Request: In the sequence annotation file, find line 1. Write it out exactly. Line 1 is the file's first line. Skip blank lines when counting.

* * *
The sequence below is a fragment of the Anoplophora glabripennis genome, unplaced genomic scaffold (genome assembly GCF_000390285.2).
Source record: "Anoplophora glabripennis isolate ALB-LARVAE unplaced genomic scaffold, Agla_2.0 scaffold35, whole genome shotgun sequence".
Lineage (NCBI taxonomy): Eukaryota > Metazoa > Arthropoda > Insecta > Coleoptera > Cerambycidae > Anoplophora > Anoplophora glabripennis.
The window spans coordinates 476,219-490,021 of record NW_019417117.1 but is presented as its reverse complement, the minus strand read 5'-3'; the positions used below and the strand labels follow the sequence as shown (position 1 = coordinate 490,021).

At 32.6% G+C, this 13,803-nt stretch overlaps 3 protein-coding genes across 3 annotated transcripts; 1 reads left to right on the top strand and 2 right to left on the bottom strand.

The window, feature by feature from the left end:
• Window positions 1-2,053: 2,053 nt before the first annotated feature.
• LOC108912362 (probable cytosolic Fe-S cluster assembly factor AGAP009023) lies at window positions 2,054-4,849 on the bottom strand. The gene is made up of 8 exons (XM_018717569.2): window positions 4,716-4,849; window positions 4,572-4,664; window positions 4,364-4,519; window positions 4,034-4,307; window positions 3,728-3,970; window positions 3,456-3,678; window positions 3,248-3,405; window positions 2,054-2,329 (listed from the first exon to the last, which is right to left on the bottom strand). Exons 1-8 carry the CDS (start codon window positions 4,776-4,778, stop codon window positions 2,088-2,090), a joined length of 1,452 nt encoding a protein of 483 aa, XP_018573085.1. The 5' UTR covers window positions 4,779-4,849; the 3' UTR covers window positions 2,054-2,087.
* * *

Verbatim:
The sequence below is a fragment of the Anoplophora glabripennis genome, unplaced genomic scaffold (genome assembly GCF_000390285.2).